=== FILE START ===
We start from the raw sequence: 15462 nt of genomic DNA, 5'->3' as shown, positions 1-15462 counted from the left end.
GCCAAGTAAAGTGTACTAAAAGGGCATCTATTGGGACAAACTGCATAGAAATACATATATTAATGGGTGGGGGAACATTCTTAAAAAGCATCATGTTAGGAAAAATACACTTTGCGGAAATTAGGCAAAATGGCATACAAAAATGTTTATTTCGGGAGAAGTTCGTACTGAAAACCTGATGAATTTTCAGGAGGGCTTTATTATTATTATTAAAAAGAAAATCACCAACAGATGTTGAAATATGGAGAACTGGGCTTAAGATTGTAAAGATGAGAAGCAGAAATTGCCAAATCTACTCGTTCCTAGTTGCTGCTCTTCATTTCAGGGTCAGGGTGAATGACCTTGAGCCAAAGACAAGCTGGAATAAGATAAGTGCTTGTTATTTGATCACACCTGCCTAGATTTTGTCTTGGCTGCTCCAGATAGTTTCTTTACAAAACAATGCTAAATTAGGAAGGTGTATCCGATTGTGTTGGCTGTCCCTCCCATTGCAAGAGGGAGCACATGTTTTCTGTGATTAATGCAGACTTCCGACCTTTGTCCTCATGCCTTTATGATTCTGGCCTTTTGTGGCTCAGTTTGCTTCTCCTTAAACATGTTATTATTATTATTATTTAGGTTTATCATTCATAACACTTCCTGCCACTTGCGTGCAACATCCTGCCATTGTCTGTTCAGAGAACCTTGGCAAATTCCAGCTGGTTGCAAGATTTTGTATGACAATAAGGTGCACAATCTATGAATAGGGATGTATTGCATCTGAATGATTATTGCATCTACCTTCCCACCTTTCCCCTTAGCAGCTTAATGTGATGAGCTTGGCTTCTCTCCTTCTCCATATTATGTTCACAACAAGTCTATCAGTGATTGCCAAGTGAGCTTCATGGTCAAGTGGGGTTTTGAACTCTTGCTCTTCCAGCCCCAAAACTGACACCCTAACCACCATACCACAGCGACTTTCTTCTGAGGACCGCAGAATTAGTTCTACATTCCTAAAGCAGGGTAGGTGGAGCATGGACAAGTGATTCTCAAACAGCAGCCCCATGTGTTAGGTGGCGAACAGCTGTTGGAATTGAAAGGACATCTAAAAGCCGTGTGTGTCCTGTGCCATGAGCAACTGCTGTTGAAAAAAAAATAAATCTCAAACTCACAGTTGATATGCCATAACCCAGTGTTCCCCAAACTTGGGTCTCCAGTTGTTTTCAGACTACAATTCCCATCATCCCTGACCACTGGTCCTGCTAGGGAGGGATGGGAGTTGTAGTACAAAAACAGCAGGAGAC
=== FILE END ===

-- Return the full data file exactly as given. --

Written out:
We start from the raw sequence: 15462 nt of genomic DNA, 5'->3' as shown, positions 1-15462 counted from the left end.
GCCAAGTAAAGTGTACTAAAAGGGCATCTATTGGGACAAACTGCATAGAAATACATATATTAATGGGTGGGGGAACATTCTTAAAAAGCATCATGTTAGGAAAAATACACTTTGCGGAAATTAGGCAAAATGGCATACAAAAATGTTTATTTCGGGAGAAGTTCGTACTGAAAACCTGATGAATTTTCAGGAGGGCTTTATTATTATTATTAAAAAGAAAATCACCAACAGATGTTGAAATATGGAGAACTGGGCTTAAGATTGTAAAGATGAGAAGCAGAAATTGCCAAATCTACTCGTTCCTAGTTGCTGCTCTTCATTTCAGGGTCAGGGTGAATGACCTTGAGCCAAAGACAAGCTGGAATAAGATAAGTGCTTGTTATTTGATCACACCTGCCTAGATTTTGTCTTGGCTGCTCCAGATAGTTTCTTTACAAAACAATGCTAAATTAGGAAGGTGTATCCGATTGTGTTGGCTGTCCCTCCCATTGCAAGAGGGAGCACATGTTTTCTGTGATTAATGCAGACTTCCGACCTTTGTCCTCATGCCTTTATGATTCTGGCCTTTTGTGGCTCAGTTTGCTTCTCCTTAAACATGTTATTATTATTATTATTTAGGTTTATCATTCATAACACTTCCTGCCACTTGCGTGCAACATCCTGCCATTGTCTGTTCAGAGAACCTTGGCAAATTCCAGCTGGTTGCAAGATTTTGTATGACAATAAGGTGCACAATCTATGAATAGGGATGTATTGCATCTGAATGATTATTGCATCTACCTTCCCACCTTTCCCCTTAGCAGCTTAATGTGATGAGCTTGGCTTCTCTCCTTCTCCATATTATGTTCACAACAAGTCTATCAGTGATTGCCAAGTGAGCTTCATGGTCAAGTGGGGTTTTGAACTCTTGCTCTTCCAGCCCCAAAACTGACACCCTAACCACCATACCACAGCGACTTTCTTCTGAGGACCGCAGAATTAGTTCTACATTCCTAAAGCAGGGTAGGTGGAGCATGGACAAGTGATTCTCAAACAGCAGCCCCATGTGTTAGGTGGCGAACAGCTGTTGGAATTGAAAGGACATCTAAAAGCCGTGTGTGTCCTGTGCCATGAGCAACTGCTGTTGAAAAAAAAATAAATCTCAAACTCACAGTTGATATGCCATAACCCAGTGTTCCCCAAACTTGGGTCTCCAGTTGTTTTCAGACTACAATTCCCATCATCCCTGACCACTGGTCCTGCTAGGGAGGGATGGGAGTTGTAGTACAAAAACAGCAGGAGAC